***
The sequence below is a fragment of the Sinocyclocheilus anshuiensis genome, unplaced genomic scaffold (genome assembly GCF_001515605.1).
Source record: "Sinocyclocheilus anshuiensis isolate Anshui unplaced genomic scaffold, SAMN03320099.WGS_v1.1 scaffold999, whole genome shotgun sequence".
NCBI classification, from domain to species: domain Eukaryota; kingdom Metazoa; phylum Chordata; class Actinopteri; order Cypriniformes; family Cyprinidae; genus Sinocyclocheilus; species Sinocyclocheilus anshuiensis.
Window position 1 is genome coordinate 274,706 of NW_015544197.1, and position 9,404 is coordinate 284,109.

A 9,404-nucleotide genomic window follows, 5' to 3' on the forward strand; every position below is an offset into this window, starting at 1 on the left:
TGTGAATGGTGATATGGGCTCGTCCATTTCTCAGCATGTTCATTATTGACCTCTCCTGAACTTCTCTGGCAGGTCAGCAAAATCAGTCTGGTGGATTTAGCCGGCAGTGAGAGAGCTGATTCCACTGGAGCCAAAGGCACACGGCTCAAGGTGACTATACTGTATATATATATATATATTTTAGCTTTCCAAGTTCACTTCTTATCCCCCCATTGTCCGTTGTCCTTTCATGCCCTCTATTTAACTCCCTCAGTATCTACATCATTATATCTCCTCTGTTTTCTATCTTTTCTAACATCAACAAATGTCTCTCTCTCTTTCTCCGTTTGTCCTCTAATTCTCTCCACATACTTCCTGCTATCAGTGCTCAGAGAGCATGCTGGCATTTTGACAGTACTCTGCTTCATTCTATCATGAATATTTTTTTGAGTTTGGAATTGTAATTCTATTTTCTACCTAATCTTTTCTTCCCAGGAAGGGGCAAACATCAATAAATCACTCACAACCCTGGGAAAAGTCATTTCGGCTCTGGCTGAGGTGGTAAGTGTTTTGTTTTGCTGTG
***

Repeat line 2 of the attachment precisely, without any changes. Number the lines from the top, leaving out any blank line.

Source record: "Sinocyclocheilus anshuiensis isolate Anshui unplaced genomic scaffold, SAMN03320099.WGS_v1.1 scaffold999, whole genome shotgun sequence".